Retired but not tired, former PC Maurice Makhanu now a champion of arbitration
By Benard Lusigi
| August 2nd 2021
When civil servants retire, most of them return to their rural homes and wait for nature to take its course.
But Maurice Makhanu, who served the country for 27 years, transferred his skills to the village where he serves as an arbitrator.
Currently, he helps in solving disputes and contributes to the development of Bumula village, which he says has numerous land disputes.
Makhanu acquired his arbitration skills when he worked as an administrator in various parts of the country.
And when he retired, he converted one of the rooms in his house into an office, just like the one he had as a civil servant. “I thought after my retirement, I would devote my time exclusively to family and leisure but that was never the case,” says Makhanu, a jovial man.
Sometimes, he is invited by the administrators or police officers to help to resolve some disputes. “I have been insisting on alternative dispute resolution mechanisms which work well because matters are resolved amicably and to the satisfaction of the parties involved,” he says.
On some occasions, villagers present petty issues, but the former PC has no option but to listen and act accordingly.
“Some residents will go to the police but I intervene and demand that the issues, particularly family matters, be referred back to the elders since police can hardly understand their root cause,” explains Makhanu.
One of the recent cases he resolved involved a man who was allegedly found chewing sugarcane in a neighbour’s farm. The farm owner is said to have beaten him up before the matter was reported to the police.
“It was a big issue because the victim insisted that he should be paid Sh300,000 for the injuries he sustained. I requested the police to let us handle the matter. I later convinced both parties to agree on a Sh60,000 fine for the victim to seek treatment.”
Makhanu always refers more complicated matters to the county administrators or police.
“I don’t ask for any money for the services I offer because it is an obligation I cannot run away from. Many times, I prepare my visitors tea and even give them fare.”
Makhanu, a father of nine, says his five children stay in the United States and four work in the country.
He also participates in development activities, including fundraising for schools, churches and hospitals in Bumula and beyond. “I also sit on the Board of Governors (BOG) of several schools.”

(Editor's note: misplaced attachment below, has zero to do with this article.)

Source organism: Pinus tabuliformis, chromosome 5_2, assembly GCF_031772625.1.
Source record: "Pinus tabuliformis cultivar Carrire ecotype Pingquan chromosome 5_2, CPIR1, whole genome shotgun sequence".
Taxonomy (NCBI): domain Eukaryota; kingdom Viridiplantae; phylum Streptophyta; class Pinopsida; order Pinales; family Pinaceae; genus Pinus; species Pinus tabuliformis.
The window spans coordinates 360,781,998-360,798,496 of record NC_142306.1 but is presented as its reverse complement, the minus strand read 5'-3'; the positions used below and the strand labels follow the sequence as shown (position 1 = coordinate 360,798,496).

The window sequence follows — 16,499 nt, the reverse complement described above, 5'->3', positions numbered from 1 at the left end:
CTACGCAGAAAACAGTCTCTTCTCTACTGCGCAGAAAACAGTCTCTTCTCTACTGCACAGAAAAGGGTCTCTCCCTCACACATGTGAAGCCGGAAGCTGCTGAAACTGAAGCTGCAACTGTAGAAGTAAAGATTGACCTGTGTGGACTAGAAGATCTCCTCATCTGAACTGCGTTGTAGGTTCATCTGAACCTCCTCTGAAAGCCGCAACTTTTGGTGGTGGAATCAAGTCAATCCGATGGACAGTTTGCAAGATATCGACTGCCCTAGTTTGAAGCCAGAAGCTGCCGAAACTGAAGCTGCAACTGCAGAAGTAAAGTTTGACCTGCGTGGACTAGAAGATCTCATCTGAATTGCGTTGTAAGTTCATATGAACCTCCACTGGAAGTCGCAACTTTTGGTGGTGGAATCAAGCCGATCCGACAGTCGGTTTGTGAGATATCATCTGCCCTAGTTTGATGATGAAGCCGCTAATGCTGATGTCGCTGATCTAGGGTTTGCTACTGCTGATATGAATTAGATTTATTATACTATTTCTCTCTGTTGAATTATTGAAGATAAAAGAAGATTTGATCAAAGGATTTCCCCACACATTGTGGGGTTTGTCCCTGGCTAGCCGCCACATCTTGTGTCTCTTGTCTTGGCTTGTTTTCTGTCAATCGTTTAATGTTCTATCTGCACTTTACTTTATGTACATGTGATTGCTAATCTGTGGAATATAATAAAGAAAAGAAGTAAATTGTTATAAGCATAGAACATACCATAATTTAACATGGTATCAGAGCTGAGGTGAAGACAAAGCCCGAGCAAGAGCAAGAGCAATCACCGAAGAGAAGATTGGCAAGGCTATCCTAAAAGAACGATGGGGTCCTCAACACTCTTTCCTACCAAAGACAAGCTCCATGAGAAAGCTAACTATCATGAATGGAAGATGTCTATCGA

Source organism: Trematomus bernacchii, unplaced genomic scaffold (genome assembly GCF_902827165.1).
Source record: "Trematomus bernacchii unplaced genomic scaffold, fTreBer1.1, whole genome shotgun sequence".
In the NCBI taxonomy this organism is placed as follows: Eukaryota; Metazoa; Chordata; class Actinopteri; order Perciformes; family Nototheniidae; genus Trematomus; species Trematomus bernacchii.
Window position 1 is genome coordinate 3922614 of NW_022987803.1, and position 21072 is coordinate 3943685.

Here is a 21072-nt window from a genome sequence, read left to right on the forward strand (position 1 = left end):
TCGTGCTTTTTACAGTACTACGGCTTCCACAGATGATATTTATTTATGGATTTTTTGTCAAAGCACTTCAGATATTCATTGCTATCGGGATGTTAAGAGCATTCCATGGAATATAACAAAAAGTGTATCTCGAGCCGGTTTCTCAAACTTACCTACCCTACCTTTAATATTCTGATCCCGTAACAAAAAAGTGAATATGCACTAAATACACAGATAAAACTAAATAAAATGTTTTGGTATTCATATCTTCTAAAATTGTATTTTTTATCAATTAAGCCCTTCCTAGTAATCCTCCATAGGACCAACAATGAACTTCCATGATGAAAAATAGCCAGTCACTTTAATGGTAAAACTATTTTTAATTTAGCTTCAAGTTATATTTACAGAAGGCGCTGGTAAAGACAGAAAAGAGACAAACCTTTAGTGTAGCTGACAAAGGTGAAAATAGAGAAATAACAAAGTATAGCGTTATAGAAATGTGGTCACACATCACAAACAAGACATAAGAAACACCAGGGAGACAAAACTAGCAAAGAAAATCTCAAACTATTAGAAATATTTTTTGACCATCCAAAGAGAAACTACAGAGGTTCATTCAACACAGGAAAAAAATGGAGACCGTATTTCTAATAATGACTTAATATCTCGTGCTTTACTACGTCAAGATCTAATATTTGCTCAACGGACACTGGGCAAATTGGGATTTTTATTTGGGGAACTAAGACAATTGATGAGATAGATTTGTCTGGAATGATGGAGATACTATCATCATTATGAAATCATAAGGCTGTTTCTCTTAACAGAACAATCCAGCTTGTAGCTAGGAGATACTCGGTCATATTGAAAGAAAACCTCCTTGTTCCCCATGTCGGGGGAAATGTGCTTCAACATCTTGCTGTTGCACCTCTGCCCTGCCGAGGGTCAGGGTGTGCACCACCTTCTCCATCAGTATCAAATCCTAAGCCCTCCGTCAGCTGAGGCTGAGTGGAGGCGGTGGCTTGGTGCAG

And even when his wife died of kidney-related complications in 2005, Makhanu soldiered on. “I approached the elders and asked them to allow me to marry another wife, which was approved.”
Makhanu is also a maize and coffee farmer who had previously tried his hands on beekeeping. “Coffee farming is proving to be a lucrative venture. We recently formed a Sacco for coffee farmers in the village.”
He joined the public service as a District Officer after completing university in 1973 and worked in Wajir, Mandera, Nyeri and Nyandarua.
Five years later, he was transferred to Harambee House in Nairobi where he worked closely with former president Daniel Moi.
“I was among 12 administrators who were picked by Simeon Nyachae, the then powerful Permanent Secretary,” said Makhanu.
Towards the end of 1980, President Moi appointed him a District Commissioner for Kisumu and was later transferred to Kisii. “It is in Kisii where I would meet the Head of State from time to time because he used to visit the region at the invitation of Mr Nyachae. By then, Nyachae had been promoted to Head of Public Service and Secretary to the Cabinet,” said Makhanu.
Just before the 1988 general elections, Moi sent the then Local Government Cabinet Minister Moses Mudavadi to ask Makhanu to resign and contest the Bumula Parliamentary seat on a Kanu ticket. Moi was not aware Makhanu and former Minister Elijah Mwangale and the then Bumula MP Lawrence Sifuna were not seeing eye to eye.
The bone of contention was a fundraising function organised by Makhanu in aid of 57 schools in Bumula in December 1984. And upon the request, Makhanu resigned on February 25, 1988, to join politics.
He trounced Mr Sifuna in the election and served as Bumula MP for five years.
“We worked closely with President Moi. It was during my tenure as an MP that Moi visited Bungoma to commission Webuye Hospital and Nzoia Sugar Factory,” he said.
However, the opposition wave that had swept through Western Kenya saw Makhanu and three other powerful Kanu MPs from Bungoma lose their seats in the 1992 elections.
Makhanu was jobless for a year before he was summoned to State House and President Moi gave him a job.
“I boarded an Akamba bus to Nairobi and arrived at State House by 7.30 am. I waited until 9 am to meet Mzee,” Makhanu said, adding that he was reappointed Makueni District Commissioner.
“Mzee Moi gave me Sh50,000 for transport back home. I was happy,” Makhanu said.
He was later promoted to the rank of Provincial Commissioner for North Eastern.
According to Makhanu, selfishness and lack of confidence among leaders in the Western region had affected development. “We could not have seen Mumias Sugar Company go down and Pan Paper Mills sold if our leaders were speaking in one voice,” argues Makhanu.
The former MP says he has no clue when President Uhuru Kenyatta will be touring the region “because the leaders have been unable to convene a meeting and involve veteran politicians like myself.”
Makhanu says he will focus more on serving his people when called upon. “Currently, I am spearheading a campaign to have a court of law established at Bumula to bring justice close to my people.”
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